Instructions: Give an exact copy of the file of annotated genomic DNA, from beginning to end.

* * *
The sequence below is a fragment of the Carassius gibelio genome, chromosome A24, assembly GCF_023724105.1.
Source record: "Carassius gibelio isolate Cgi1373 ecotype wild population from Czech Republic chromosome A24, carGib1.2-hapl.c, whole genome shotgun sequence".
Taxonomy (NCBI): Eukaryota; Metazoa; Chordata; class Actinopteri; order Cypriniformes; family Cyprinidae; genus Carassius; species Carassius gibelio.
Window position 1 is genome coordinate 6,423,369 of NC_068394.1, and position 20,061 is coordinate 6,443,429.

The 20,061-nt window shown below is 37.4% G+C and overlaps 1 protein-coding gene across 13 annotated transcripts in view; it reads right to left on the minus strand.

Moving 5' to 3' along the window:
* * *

The sequence below is a fragment of the Carassius gibelio genome, chromosome A24, assembly GCF_023724105.1.
Source record: "Carassius gibelio isolate Cgi1373 ecotype wild population from Czech Republic chromosome A24, carGib1.2-hapl.c, whole genome shotgun sequence".
Taxonomy (NCBI): Eukaryota; Metazoa; Chordata; class Actinopteri; order Cypriniformes; family Cyprinidae; genus Carassius; species Carassius gibelio.
Window position 1 is genome coordinate 6,423,369 of NC_068394.1, and position 20,061 is coordinate 6,443,429.

The 20,061-nt window shown below is 37.4% G+C and overlaps 1 protein-coding gene across 13 annotated transcripts in view; it reads right to left on the minus strand.

Moving 5' to 3' along the window: